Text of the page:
August 21, 2020
Photo: Nick Castillo
The ongoing fish kill in Biscayne Bay should be seen as a warning sign from a system that is unhealthy and continuing to decline. The fish kill has slowly been working its way north, which is a further cause for concern – it’s not confined to one location, but is impacting larger parts of the system. Although scientists are not yet able to find a single smoking gun, there are numerous ills that are likely contributing to the low levels of oxygen in the water that are causing the fish kill.
First, the seagrass die-off that occurred along this shoreline has reduced the health of the system. Open muddy bottom has less habitat value than a seagrass bed, which not only provides more habitat for fish, shrimp, crabs, and other organisms, but creates oxygen for the system. Seagrass also holds the sediment in place, which allows filter feeders like clams and worms to thrive and help keep the water clean.
Second, the freshwater flows coming into the system from the Little River have been altered, which results in a faucet effect – times of no freshwater (faucet off) and times of high freshwater flows (faucet on). Recent high freshwater flows sent a slug of freshwater into the Bay, which likely caused some organisms to die. As these dead organisms decay, they use up oxygen in the water.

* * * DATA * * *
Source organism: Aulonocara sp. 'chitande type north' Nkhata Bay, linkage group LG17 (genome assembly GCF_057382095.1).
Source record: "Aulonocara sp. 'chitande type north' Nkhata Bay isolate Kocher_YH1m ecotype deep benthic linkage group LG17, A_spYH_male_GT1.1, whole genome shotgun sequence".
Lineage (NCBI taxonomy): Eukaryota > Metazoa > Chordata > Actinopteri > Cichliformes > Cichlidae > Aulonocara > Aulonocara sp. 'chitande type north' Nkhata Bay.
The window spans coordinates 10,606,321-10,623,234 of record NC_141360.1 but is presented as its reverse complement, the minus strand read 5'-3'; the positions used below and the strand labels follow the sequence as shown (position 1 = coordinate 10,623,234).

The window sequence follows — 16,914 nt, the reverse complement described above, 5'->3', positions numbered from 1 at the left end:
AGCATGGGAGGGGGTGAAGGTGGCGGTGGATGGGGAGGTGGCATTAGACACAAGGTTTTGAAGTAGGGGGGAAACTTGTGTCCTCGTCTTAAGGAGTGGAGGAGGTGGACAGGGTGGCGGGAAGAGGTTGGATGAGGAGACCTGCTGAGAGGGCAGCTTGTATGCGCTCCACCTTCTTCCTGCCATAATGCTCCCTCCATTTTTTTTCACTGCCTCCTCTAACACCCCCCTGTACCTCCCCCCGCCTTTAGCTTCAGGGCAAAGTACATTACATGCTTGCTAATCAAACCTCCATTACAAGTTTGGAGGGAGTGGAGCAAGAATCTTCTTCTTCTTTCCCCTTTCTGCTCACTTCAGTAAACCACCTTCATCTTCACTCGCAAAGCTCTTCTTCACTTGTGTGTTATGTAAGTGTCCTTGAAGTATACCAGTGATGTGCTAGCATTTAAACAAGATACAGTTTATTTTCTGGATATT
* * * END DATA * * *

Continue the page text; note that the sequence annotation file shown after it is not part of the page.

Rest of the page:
Third, the sewage infrastructure is in poor shape. It’s suspected that chronic leaks from the sewage system send polluted water into the bay.
Fourth, the freshwater flows that drain urban areas, the sewage leaks, and the decaying seagrass add nutrients to the bay. These nutrients contribute to algae blooms that shade sunlight from reaching the seagrass and suck oxygen from the water as the algae dies and decomposes.
These human-caused ills are combining with high water temperatures to make life difficult to impossible for the organisms living along this shoreline. Sadly, these events will become more common and more widespread until these problems are fixed.
Sadly, these same ills are impacting many other areas in Florida – from Florida Bay to the Indian River Lagoon, St. Lucie River, and Charlotte Harbor – all of which have suffered fish kills. If we don’t want these fish kills to become the “new normal”, we must fix these problems soon, before it’s too late.
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